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Pakistan : Yousuf Raza Decides Not To Amend Blasphemy Law

The Pakistan’s Prime Minister Yousaf Raza Gillani ‘bowed down’ to pressure and this is bad news for Christians and other minorities in the country.

Christians and other minorities in this troubled country –officially known as the Islamic Republic of Pakistan — have received some bad news, and it is that the Government will not be amending the country’s controversial blasphemy law.

Pakistan’s Prime Minister

This decision followed on the heels of massive countrywide protests against the government by Islamic and mainstream opposition parties who had taken to the streets to demand that there be no amendments to the blasphemy law that has been widely criticized around the world by many leaders, including Pope Benedict XVI, as well as by many human rights groups.

The protestors had demanded that the Pakistani government makes clear its stance over the issue of blasphemy law, which uses its Penal Code to prohibit and punish blasphemy against Islam.

The Criminal Code provides penalties for blasphemy ranging from a fine to death. An accusation of blasphemy commonly subjects the accused, police, lawyers, and judges to harassment, threats, and attacks. An accusation is sometimes the prelude to vigilantism and rioting.

The Prime Minister who in my opinion “bowed down” to the protestors, then told parliament in a speech before the National Assembly in Islamabad, on Wednesday, February 2, 2011, that his government would not touch the legislation, which human rights groups say is routinely abused to persecute minorities and settle personal scores.

“We are all unanimous that nobody wants to change the law,” he said as many clapped his comments. (Of course, critics of the law, would not agree with this statement.)

Supporters of a religious party chant slogans during a rally against Pope Benedict XVI’s recent statements about Pakistan’s blasphemy laws, in Lahore

The Prime Minister called upon parliamentarians, media, and Islamic scholars to come forward and help the government of Pakistan to introduce a mechanism to stop the misuse of the blasphemy law.

“Most of registered cases under the blasphemy law have reported against Muslims,” he claimed. “If the people from religious minorities have any reservations, they can bring the issues to the floor of the house.”

The Prime minister also urged people protesting against the amendments to now “stop their protests as the government has made it clear that there will be no change in the Pakistan Penal Code Section 295 B & C.”

Most recently, the blasphemy law was used against Asia Bibi, a 45-year-old Christian mother-of-five, who was found guilty of the alleged crime and sentenced to death by hanging. This case is currently on appeal by Bibi.

The PM also said that the bill tabled by Ms. Sherry Rehman, a member of parliament who belongs to belongs to ruling party [the Pakistan People’s Party or PPM] did not represent their party’s views she had been directed to withdraw the bill of proposed amendments in Blasphemy Laws.

Sherry Rehman

The UK-based Guardian newspaper (www.guardian.co.uk) reported that that Sherry Rehman, who has been “spearheading reform of the country’s controversial blasphemy laws,” had abandoned her struggle, accusing her own party of caving in to extremists.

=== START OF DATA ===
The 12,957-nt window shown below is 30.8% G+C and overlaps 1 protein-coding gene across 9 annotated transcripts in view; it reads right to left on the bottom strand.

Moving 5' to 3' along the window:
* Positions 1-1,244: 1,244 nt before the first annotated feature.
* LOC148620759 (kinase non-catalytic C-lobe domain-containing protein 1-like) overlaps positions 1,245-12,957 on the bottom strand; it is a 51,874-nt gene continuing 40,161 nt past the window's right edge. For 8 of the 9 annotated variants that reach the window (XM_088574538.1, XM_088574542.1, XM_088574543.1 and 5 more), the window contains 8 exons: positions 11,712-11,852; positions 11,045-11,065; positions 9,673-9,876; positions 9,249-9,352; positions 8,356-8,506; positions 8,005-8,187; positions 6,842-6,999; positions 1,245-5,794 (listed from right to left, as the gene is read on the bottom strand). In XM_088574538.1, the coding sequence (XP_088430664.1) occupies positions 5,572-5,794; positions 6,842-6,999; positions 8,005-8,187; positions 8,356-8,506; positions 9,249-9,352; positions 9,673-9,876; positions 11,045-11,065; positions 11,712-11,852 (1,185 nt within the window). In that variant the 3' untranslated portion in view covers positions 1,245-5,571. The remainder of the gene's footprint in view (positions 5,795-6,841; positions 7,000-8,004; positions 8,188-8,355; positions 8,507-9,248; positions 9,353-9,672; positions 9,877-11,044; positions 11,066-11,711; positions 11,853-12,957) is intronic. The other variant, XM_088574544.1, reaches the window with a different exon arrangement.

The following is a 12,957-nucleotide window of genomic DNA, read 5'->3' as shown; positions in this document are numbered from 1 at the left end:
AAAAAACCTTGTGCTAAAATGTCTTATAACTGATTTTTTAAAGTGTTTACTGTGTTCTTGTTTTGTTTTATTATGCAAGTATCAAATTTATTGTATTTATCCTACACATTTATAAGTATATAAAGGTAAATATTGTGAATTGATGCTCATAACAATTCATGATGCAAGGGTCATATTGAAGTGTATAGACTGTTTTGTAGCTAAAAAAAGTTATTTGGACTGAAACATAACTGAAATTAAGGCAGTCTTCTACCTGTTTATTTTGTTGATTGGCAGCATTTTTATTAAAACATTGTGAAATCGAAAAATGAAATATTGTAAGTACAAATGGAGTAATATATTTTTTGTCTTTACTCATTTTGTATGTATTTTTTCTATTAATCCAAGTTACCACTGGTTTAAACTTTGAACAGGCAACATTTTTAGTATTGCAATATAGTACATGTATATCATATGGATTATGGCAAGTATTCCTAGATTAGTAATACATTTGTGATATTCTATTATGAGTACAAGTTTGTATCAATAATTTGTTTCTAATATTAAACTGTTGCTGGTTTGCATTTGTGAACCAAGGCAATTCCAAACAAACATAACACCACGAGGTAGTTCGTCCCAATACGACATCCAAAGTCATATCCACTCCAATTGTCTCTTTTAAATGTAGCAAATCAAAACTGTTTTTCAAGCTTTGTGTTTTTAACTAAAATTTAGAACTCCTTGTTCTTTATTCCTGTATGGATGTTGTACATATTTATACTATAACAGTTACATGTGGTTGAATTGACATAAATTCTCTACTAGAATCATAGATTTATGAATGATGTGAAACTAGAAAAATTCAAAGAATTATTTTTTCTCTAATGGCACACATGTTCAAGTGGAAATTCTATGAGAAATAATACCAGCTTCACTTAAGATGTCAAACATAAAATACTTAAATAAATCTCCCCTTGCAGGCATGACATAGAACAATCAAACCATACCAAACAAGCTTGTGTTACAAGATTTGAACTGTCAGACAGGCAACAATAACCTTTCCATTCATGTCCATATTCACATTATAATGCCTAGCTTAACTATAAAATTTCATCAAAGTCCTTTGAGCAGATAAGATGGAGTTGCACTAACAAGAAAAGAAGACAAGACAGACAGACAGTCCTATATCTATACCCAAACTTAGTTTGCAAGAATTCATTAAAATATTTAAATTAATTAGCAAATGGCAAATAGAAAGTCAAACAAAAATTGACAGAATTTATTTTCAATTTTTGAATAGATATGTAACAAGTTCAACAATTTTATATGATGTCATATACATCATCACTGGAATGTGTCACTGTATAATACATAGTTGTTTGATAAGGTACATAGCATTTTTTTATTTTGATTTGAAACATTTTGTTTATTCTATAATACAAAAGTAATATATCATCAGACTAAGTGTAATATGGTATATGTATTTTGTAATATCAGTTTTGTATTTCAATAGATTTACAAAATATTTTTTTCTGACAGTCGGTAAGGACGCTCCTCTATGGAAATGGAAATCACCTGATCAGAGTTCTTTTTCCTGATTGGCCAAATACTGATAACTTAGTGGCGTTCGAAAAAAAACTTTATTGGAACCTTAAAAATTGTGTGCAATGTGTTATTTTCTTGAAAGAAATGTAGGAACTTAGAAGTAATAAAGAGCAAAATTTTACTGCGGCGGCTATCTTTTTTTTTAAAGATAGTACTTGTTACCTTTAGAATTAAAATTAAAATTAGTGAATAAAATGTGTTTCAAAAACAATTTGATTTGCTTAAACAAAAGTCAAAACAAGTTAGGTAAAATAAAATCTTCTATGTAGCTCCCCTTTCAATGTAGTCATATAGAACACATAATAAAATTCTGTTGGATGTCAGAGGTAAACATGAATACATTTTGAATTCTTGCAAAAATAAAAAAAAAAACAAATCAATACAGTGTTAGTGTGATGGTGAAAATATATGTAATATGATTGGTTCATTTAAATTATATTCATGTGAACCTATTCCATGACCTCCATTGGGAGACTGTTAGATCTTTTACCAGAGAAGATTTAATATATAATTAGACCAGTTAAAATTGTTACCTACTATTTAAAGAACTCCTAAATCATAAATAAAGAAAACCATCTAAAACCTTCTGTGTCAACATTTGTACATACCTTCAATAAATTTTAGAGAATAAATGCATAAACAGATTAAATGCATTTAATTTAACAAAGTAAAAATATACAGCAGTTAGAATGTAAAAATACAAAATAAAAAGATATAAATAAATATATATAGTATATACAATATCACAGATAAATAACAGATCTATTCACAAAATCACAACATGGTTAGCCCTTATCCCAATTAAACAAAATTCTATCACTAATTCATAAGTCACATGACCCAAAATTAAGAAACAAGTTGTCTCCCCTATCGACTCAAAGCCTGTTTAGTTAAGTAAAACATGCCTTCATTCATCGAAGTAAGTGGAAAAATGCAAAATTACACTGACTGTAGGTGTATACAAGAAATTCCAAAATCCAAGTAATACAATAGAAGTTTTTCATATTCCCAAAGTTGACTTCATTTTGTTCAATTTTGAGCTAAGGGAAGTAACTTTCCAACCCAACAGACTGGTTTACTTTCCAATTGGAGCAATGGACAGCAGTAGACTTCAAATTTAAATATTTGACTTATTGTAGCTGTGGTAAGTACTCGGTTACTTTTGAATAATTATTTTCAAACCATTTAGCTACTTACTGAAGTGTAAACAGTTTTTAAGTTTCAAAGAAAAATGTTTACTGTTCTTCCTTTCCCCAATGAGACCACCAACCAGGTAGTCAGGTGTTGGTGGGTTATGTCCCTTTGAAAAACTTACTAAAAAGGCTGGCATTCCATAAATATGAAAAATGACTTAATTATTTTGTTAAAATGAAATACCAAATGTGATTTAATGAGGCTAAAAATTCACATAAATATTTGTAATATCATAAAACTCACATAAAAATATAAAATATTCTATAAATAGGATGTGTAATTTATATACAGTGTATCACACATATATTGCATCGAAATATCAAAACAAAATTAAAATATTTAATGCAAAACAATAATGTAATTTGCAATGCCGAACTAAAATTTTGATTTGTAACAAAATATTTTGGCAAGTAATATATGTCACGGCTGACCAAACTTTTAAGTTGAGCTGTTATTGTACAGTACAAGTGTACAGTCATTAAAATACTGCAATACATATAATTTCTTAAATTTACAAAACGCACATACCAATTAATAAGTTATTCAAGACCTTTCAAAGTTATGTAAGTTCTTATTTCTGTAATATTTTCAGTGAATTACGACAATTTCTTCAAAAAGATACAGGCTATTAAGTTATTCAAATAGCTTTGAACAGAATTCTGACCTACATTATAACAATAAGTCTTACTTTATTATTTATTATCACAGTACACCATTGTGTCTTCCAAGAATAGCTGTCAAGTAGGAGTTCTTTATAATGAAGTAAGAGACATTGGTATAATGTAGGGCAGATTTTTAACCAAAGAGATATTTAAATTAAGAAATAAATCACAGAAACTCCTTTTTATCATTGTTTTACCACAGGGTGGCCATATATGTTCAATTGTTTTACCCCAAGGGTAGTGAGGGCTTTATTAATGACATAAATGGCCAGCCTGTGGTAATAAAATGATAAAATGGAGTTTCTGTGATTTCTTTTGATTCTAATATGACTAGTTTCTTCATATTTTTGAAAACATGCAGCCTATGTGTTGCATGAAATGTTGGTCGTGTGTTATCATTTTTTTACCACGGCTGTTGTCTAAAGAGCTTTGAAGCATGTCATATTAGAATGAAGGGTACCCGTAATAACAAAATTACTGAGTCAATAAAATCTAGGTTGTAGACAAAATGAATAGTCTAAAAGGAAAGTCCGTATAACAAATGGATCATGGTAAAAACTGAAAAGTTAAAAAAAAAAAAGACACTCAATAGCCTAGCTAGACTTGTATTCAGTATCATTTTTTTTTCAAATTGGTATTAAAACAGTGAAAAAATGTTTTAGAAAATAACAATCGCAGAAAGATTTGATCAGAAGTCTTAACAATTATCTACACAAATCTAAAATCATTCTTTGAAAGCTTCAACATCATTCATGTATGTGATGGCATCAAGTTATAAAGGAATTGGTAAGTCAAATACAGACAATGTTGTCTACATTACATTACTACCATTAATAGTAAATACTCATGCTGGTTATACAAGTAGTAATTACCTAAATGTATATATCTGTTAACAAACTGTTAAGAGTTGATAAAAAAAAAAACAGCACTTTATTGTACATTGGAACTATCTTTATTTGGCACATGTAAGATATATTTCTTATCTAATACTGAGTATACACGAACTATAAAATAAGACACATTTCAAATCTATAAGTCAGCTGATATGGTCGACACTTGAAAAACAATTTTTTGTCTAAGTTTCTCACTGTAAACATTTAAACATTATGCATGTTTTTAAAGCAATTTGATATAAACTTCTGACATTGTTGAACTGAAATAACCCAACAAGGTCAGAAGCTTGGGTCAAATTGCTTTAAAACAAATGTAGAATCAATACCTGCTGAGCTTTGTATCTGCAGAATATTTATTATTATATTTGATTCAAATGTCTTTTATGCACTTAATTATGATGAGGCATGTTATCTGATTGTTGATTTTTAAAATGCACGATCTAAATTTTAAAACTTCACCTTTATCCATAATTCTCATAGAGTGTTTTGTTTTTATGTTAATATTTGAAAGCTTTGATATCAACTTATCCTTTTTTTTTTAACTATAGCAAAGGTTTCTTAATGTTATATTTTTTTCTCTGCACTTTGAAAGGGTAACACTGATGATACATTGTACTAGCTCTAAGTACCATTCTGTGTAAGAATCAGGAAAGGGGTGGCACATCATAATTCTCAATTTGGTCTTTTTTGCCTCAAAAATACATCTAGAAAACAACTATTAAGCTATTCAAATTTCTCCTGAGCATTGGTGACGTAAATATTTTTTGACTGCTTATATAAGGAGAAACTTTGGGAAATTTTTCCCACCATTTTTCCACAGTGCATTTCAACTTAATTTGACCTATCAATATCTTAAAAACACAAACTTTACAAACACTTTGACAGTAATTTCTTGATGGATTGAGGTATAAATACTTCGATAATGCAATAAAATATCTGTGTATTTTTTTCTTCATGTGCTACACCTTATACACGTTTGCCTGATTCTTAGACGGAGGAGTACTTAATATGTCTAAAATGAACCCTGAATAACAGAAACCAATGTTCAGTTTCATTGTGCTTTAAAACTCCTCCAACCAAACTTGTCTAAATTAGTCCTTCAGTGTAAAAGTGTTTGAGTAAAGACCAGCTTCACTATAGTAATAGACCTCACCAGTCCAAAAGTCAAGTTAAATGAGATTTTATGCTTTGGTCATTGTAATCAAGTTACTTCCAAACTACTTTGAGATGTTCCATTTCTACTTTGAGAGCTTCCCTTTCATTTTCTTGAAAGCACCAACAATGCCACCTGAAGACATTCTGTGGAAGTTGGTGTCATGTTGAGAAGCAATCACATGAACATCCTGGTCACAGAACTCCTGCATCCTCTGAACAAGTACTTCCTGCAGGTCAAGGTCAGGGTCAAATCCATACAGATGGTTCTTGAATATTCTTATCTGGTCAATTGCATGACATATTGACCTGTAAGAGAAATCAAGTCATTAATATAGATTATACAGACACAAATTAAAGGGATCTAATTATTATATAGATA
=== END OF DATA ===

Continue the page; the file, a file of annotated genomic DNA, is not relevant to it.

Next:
Ms. Rehman, who is largely confined to her home following a flurry of death threats, denied government claims that she had voluntarily withdrawn a bill proposing changes to the law.

“There was no question of my withdrawing the bill as the speaker [of parliament] never admitted it on the agenda,” she said, adding that the “appeasement of extremists will have a blow-back effect.”

The Guardian story written, by Declan Walsh in Islamabad, went on to say that, “Reformers stress they do not wish to scrap the blasphemy law – a political impossibility in the current climate — but merely seek reforms to make abuse more difficult.”

Rehman, a former information minister was then quoted as saying, “The procedural amendments I sought would have given relief to innocent people, that’s all. Instead it has become the object of a power play between parties.”

Walsh then quoted Nasim Zehra, a television presenter who has hosted several debates on the issue, as saying that the ruling PPP “politically blundered the issue.”

Zehra added, “Nearly everyone agrees that misuse of the law has to end. But the PPP have ended up distancing themselves from the one person who brought in a solution.”

ANS has observed that the decision not amend the law by the ruling party is the result of extreme pressure of the Islamic and mainstream parties over the past few weeks throughout the country.

In view of this decision, Johnson Gill, a youth leader said, “The religious minorities now feel insecure in Pakistan.”

Rasheed Jalal, a Christian political leader, said, “The present government is weak and failed to control price hikes, power outages and terrorism. Lack of service delivery to the poor masses and corruption has made the government infamous and is so the weak that it cannot take strong steps.”


Ashfaq Fateh, 38, studied civic and human rights, at Pakistan’s leading University, the Aga Khan University in Karachi. He has been working to promote peace, human rights and particularly for Christian’s rights. He has also been working against the discriminatory laws prevailing in Pakistan. His wife, Rafia Salomi, is serving as deputy director for Society for Human Development, popularly known as Human Development Center, an icon of Christian’s rights in Pakistan since 1984.


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